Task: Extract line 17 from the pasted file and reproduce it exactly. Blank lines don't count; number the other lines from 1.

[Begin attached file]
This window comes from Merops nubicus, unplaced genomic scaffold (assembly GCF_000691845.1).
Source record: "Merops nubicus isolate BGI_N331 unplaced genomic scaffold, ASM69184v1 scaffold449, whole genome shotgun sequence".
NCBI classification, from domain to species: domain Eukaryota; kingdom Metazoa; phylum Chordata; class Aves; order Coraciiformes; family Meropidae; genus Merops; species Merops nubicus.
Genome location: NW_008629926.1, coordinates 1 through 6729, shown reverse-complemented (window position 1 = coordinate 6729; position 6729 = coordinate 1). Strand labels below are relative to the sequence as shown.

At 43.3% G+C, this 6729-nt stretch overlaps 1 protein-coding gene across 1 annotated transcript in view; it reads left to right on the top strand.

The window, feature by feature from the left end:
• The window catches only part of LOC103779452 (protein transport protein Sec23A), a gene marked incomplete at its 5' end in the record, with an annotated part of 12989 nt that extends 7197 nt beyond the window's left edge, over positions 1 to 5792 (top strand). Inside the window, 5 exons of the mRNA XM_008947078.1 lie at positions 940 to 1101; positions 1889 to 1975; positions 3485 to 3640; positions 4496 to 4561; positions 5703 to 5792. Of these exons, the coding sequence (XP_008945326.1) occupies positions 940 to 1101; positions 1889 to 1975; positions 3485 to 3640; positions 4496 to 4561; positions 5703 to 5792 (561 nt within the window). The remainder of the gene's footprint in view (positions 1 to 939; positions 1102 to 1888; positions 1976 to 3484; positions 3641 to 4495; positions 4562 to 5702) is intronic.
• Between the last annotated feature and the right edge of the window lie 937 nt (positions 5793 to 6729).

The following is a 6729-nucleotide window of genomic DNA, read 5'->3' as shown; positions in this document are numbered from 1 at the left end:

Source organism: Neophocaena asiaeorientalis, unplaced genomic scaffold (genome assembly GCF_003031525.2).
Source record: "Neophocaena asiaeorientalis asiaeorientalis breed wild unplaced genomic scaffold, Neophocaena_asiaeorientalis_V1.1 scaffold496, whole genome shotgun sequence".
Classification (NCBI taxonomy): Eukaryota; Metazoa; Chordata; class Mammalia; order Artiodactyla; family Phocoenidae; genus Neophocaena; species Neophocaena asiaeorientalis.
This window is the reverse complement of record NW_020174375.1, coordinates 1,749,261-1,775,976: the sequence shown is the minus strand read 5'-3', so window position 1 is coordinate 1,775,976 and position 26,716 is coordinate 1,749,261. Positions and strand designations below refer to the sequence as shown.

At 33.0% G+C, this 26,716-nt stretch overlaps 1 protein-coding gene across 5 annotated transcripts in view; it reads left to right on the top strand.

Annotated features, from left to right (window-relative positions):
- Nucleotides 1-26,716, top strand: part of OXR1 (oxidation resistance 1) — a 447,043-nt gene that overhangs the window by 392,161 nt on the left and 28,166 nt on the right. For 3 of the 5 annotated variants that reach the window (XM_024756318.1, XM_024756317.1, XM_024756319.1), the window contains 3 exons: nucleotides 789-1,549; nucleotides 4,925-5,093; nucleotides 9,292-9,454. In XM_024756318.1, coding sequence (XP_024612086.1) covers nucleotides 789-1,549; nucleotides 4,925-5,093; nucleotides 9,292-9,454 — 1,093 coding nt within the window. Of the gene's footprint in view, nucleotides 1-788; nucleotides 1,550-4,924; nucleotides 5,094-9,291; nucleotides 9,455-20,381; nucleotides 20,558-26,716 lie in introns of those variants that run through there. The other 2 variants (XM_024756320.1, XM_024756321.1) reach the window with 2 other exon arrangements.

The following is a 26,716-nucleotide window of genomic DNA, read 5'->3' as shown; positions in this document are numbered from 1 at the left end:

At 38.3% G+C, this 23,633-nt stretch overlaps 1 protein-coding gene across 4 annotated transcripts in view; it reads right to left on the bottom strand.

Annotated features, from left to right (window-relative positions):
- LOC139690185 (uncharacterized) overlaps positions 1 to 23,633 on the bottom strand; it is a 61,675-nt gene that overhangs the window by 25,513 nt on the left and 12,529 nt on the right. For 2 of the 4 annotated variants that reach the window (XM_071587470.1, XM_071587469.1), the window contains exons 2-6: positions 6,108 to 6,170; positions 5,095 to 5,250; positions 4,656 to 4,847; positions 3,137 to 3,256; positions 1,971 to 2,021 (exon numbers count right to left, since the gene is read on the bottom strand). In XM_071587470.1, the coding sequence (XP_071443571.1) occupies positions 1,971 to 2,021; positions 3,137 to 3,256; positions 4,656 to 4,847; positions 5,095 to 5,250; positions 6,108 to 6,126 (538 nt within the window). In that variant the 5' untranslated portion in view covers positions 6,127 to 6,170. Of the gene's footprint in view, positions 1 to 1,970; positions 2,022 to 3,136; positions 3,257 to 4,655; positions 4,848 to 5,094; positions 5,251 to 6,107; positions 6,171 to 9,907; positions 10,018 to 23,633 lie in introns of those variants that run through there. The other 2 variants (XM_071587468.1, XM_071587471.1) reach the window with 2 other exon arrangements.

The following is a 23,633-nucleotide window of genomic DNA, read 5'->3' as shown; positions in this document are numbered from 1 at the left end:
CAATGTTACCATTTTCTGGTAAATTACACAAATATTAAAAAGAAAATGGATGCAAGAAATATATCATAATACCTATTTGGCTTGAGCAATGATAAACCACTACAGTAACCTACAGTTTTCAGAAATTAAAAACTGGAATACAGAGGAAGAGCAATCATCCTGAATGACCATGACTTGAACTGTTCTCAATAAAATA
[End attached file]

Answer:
The following is a 26,716-nucleotide window of genomic DNA, read 5'->3' as shown; positions in this document are numbered from 1 at the left end: